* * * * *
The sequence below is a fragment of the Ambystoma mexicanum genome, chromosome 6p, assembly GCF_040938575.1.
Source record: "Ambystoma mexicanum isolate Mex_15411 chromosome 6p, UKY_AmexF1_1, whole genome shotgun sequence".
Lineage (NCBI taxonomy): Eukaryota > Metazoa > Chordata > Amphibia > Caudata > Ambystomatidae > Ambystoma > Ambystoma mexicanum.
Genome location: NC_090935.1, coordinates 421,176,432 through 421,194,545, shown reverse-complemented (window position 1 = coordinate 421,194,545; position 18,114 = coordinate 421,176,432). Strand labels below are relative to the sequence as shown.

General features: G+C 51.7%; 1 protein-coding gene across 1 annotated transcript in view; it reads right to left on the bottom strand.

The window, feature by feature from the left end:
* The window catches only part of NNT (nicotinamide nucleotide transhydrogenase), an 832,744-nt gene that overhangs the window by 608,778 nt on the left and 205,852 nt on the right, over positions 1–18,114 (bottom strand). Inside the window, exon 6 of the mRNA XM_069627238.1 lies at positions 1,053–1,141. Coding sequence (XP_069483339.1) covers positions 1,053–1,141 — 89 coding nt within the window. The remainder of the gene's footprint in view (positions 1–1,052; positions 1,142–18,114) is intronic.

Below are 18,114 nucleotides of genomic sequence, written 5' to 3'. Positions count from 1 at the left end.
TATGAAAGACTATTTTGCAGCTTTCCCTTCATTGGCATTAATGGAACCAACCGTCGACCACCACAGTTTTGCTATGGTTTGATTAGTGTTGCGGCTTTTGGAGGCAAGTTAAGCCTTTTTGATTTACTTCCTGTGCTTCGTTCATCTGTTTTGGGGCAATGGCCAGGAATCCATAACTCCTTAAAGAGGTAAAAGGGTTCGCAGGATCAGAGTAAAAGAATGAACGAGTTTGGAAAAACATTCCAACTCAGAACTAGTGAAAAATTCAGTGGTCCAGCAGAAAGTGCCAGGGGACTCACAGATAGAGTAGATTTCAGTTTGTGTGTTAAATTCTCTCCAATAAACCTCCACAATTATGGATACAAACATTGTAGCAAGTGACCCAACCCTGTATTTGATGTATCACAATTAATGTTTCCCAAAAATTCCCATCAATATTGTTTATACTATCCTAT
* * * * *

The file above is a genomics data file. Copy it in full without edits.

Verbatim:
The sequence below is a fragment of the Ambystoma mexicanum genome, chromosome 6p, assembly GCF_040938575.1.
Source record: "Ambystoma mexicanum isolate Mex_15411 chromosome 6p, UKY_AmexF1_1, whole genome shotgun sequence".
Lineage (NCBI taxonomy): Eukaryota > Metazoa > Chordata > Amphibia > Caudata > Ambystomatidae > Ambystoma > Ambystoma mexicanum.
Genome location: NC_090935.1, coordinates 421,176,432 through 421,194,545, shown reverse-complemented (window position 1 = coordinate 421,194,545; position 18,114 = coordinate 421,176,432). Strand labels below are relative to the sequence as shown.

General features: G+C 51.7%; 1 protein-coding gene across 1 annotated transcript in view; it reads right to left on the bottom strand.

The window, feature by feature from the left end:
* The window catches only part of NNT (nicotinamide nucleotide transhydrogenase), an 832,744-nt gene that overhangs the window by 608,778 nt on the left and 205,852 nt on the right, over positions 1–18,114 (bottom strand). Inside the window, exon 6 of the mRNA XM_069627238.1 lies at positions 1,053–1,141. Coding sequence (XP_069483339.1) covers positions 1,053–1,141 — 89 coding nt within the window. The remainder of the gene's footprint in view (positions 1–1,052; positions 1,142–18,114) is intronic.

Below are 18,114 nucleotides of genomic sequence, written 5' to 3'. Positions count from 1 at the left end.
TATGAAAGACTATTTTGCAGCTTTCCCTTCATTGGCATTAATGGAACCAACCGTCGACCACCACAGTTTTGCTATGGTTTGATTAGTGTTGCGGCTTTTGGAGGCAAGTTAAGCCTTTTTGATTTACTTCCTGTGCTTCGTTCATCTGTTTTGGGGCAATGGCCAGGAATCCATAACTCCTTAAAGAGGTAAAAGGGTTCGCAGGATCAGAGTAAAAGAATGAACGAGTTTGGAAAAACATTCCAACTCAGAACTAGTGAAAAATTCAGTGGTCCAGCAGAAAGTGCCAGGGGACTCACAGATAGAGTAGATTTCAGTTTGTGTGTTAAATTCTCTCCAATAAACCTCCACAATTATGGATACAAACATTGTAGCAAGTGACCCAACCCTGTATTTGATGTATCACAATTAATGTTTCCCAAAAATTCCCATCAATATTGTTTATACTATCCTAT